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7 Ways to Lead People Who Don’t Want to Be Led

Leadership used to be a top-down, pyramid-style structure. The journey to the top was clearly marked. A student graduates college, finds an entry-level job sorting mail or going on coffee runs. They pay their dues, work their way up and in 15 or so years, they’re the ones ordering the coffee.

Today the leadership model resembles something like herding cats. People are no longer OK with the status quo and with paying dues. They want their opinions valued and their contributions celebrated. They want to change the company with their ideas—not 15 years in the future but now.

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How To: Build New Leaders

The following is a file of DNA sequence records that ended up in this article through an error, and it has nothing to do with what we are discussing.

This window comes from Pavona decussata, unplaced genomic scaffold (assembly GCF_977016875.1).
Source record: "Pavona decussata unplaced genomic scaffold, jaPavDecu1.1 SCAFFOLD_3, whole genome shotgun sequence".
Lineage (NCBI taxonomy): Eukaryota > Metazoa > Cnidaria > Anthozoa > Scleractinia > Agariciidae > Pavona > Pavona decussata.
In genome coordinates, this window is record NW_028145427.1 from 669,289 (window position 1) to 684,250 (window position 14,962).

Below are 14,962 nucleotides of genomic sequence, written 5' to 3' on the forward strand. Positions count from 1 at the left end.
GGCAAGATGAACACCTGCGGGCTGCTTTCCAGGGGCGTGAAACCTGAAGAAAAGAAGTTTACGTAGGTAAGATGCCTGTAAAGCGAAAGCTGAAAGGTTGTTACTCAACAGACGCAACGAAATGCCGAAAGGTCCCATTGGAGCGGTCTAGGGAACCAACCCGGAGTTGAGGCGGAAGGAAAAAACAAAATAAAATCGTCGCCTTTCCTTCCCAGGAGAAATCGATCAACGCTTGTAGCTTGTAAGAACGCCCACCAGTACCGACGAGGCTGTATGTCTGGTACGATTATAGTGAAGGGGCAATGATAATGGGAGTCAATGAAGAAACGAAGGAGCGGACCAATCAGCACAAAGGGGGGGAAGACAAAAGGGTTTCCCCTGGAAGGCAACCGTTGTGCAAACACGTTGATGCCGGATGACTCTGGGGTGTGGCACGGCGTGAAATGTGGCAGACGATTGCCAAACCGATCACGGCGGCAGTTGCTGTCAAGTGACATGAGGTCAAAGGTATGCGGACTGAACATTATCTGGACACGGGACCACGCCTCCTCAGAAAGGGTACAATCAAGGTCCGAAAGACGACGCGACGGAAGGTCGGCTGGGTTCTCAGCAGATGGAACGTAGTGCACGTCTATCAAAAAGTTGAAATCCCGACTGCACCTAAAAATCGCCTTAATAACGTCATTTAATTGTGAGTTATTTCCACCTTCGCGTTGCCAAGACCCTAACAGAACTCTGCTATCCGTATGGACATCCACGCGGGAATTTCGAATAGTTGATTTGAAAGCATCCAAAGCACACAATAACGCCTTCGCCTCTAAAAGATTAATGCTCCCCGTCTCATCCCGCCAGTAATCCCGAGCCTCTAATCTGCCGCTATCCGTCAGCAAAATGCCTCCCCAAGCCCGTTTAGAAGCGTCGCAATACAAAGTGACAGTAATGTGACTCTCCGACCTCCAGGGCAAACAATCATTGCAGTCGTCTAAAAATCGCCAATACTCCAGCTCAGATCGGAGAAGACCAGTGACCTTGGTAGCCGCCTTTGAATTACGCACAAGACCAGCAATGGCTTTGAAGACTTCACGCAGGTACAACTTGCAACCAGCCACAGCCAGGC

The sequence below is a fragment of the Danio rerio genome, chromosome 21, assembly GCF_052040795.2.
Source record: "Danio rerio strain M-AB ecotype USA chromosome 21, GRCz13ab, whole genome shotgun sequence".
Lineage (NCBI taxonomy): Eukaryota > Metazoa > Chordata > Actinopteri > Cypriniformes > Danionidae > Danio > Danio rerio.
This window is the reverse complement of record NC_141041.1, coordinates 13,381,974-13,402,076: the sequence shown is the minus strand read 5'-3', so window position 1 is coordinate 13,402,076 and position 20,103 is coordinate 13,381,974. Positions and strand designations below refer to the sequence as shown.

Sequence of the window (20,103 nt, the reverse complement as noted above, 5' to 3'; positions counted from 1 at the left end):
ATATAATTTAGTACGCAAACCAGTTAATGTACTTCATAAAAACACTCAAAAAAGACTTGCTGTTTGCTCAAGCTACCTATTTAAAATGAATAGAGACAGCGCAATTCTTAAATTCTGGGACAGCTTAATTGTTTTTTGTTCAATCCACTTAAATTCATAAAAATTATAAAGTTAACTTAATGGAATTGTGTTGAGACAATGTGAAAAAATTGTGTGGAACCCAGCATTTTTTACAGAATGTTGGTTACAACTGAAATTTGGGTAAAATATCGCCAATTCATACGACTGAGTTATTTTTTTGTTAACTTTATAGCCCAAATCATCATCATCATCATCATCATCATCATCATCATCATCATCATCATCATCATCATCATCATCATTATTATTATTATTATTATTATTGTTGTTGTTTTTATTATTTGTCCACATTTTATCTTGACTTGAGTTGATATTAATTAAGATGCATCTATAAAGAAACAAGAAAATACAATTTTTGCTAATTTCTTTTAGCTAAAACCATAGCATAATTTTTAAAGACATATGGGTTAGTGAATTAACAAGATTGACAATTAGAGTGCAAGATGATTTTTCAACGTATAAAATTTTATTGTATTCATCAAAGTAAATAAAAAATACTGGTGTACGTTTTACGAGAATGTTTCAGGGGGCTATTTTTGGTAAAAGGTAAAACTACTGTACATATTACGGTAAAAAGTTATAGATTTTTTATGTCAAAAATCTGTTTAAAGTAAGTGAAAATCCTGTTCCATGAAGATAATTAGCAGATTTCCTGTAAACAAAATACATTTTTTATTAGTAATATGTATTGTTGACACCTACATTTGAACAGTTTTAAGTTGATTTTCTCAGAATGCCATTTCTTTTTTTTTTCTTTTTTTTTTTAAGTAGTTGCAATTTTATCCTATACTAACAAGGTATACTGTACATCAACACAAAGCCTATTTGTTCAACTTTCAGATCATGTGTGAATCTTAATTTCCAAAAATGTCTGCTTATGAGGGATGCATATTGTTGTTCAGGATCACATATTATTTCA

For any business that lasts, it’s incumbent upon current leaders to build a deep farm system of developing leaders. Mentorship programs are one answer.

Mentor programs may sound like a cozy addition to your company-culture mission statement, but they’re also powerful business practices. A 2013 study by the business analytics firm Vestrics looked at participants in Sun Microsystem’s mentoring program and found worker retention rates jumped 69 percent for the mentors and 72 percent for the mentees over seven years, saving the company $6.7 billion in staff replacement costs.

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5 Must-Live-By Rules From History’s Masterminds

If Shakespeare, Alexander Hamilton or Sophocles taught an MBA class today, what would they say on the subject of leadership?

Now we might know.